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A Life on Facebook

11 Nov

A Life on Facebook (via YouTube)

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Ralph Lauren 4D Light Show

11 Nov

Event, spectacle + 4D. It’s as if they’re reading our minds. This is amazing to see from a cell phone video. Imagine how incredible it must have been in-person. BTW, the “4th” D was smell.

(Hey! The video worked! LOL)

EDITED TO ADD (It’s happening in NYC next Wednesday! My bad…it was yesterday):
Ralph Lauren to Stage “4D” Visual Spectacle on Madison Avenue
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To celebrate the 10th anniversary of its $200-million-per-year U.S. e-commerce business and the launch of its e-commerce site in the UK, Ralph Lauren is staging a “four-dimensional” light installation on Wednesday night at its flagship locations in New York and London.

Ralph Lauren has architecturally mapped the foundation and contours of its stores on Madison Avenue and New Bond Street, respectively, and will use light to make the buildings look as if they are being rotated, squeezed, disassembled block by block and so forth. From the spaces will emerge 3D replicas of some of the brand’s most iconic images — such as galloping polo players and four-story tall models walking invisible runways — and accessories, such as bags, belts and ties, from the current collection.

The so-called fourth dimension will be a series of additional sensory effects, including sound (music), touch (breezes) and smell (wafts of the brand’s fragrance collection), timed in sequence with the show.

It’s an impressive spectacle that should delight and engage audiences, and has already snagged the media’s attention. But it’s also an expensive one that, because of being staged on a local level, could potentially have limited reach.

When asked why the company had chosen to stage an on-site event rather than a big digital media spend, and how the event would translate into sales, Senior Vice President of Advertising, Marketing and Corporate Communications David Lauren explained that the event was all about building mainstream awareness for the company.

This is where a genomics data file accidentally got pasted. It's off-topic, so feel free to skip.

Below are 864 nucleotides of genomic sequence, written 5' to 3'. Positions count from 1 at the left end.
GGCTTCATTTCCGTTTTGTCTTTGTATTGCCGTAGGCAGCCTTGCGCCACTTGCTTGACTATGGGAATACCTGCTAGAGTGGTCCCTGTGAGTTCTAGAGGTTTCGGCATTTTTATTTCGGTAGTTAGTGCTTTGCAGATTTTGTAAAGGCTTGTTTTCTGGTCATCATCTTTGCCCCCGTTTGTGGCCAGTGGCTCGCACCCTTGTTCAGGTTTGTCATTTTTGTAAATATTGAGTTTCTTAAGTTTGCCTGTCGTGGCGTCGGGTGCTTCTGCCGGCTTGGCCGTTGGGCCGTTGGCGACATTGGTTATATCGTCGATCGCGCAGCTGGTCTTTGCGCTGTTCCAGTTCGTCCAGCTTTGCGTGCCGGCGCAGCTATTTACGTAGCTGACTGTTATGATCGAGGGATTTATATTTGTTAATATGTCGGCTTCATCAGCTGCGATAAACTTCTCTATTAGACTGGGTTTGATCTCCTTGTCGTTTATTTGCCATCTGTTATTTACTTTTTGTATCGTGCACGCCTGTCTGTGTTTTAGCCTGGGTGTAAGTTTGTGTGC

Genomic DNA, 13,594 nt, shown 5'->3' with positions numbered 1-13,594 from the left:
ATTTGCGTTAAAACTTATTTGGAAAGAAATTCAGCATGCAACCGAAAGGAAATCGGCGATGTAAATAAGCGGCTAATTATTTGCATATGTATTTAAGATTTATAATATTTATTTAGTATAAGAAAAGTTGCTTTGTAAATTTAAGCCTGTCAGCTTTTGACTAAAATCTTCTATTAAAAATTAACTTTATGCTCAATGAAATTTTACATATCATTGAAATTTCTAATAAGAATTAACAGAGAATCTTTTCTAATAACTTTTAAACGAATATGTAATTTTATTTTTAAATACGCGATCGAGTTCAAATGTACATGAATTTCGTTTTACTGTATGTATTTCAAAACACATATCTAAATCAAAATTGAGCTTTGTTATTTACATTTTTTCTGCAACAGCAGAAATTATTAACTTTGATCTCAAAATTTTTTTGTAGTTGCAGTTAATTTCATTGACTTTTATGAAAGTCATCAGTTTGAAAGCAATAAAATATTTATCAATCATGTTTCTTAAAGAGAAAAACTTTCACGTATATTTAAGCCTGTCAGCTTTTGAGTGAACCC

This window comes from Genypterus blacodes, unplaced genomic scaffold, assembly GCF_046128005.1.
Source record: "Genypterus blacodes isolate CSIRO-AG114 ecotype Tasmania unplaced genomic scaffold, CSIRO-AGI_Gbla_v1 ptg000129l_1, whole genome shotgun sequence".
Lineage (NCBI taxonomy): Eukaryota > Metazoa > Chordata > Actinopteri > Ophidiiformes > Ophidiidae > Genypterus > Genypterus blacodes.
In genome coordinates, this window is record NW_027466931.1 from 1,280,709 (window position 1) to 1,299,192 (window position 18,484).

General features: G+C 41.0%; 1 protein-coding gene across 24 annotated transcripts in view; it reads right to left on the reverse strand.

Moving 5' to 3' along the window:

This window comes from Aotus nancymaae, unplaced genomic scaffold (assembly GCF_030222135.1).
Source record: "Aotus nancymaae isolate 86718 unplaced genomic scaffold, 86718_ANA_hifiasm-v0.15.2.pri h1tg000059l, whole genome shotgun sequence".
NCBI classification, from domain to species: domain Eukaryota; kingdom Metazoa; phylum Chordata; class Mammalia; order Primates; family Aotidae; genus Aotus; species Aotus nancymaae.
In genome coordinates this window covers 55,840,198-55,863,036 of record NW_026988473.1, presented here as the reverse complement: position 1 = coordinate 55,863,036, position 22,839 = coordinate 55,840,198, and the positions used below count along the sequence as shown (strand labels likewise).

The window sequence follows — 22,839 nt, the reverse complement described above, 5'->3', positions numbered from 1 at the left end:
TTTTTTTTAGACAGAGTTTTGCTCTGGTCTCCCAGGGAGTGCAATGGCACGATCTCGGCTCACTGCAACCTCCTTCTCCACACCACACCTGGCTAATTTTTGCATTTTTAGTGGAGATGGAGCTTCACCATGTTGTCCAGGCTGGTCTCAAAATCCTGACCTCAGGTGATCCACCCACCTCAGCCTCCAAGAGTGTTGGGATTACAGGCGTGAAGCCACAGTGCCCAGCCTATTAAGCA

“We want to make sure we are seen at the cutting-edge of technology and trends [by everyone],” he said. The company also plans to post video footage of the show on its website and mobile applications, hoping the event’s novelty factor will make it “go viral.”

The show, which begins at 8 p.m. ET in New York and 9 p.m. in London, will last a total of 10 minutes and is open to the public. Those who won’t be able to attend in person can check out the behind-the-scenes video below, as well as a video from a similar event Nespresso staged in Brussels in May. We’ll post a full video of the show later this week.

(courtesy: Mashable.com)
Behind-the-Scenes Video


Nespresso Demonstration

YouTube “Anthropology” Opening on NBCU’s Community

22 Oct

Is anyone else watching Community? YouTube is everywhere. (Where’s the Fonz?)

Edited: Here is the link to the highlights. The whole episode is available on site, as well:

YouTube: Play (at Guggenheim)

21 Oct

I’m sorry I didn’t know about this until just now (an hour before it happens)! I’d put this in the “highly relevant” column!

YouTube at Guggenheim

Advertising Age: YouTube for Marketing

20 Oct

This article was posted on AdAge.com today. It’s the Top 10 reasons YouTube is a powerful marketing tool. It’s an interesting look at how YouTube is being used to influence consumer understanding and decision-making. However, I found it quite strange that it would be in an advertising trade mag like AdAge. It’s not like YouTube is a new technology with untapped opportunity. The article assumes that there are marketers out there who haven’t recognized it as a powerful tool of communicating a brand’s raison d’etre. I’d argue that if they haven’t figured that out by now, they probably aren’t surviving as marketers in this economic environment.

Enjoy!

(click link)

Google TV

14 Oct

As I mentioned in the class: Google TV

The Cult of Michael Jackson

7 Oct

The Cult of Michael Jackson was an installation by artist Rusel Parish that ran in Williamsburg until last summer.  I had the joy of seeing it last spring.  Simply, it was one of the most wonderful installations I’ve seen in recent years.

99% of its wonderful irony is lost in the translation from a walk-through exhibit, which is positioned as a church/sacred space – alters, candles, side-alters, and all of the other semiotic triggers of the religious experience — including a gift shop. Check out the imagery in the images.  The artwork, itself, is incredibly beautiful. But the show/installation is what is most significant to our purposes.

If you get the opportunity to check it out, it’s awesome.

(Click on the image)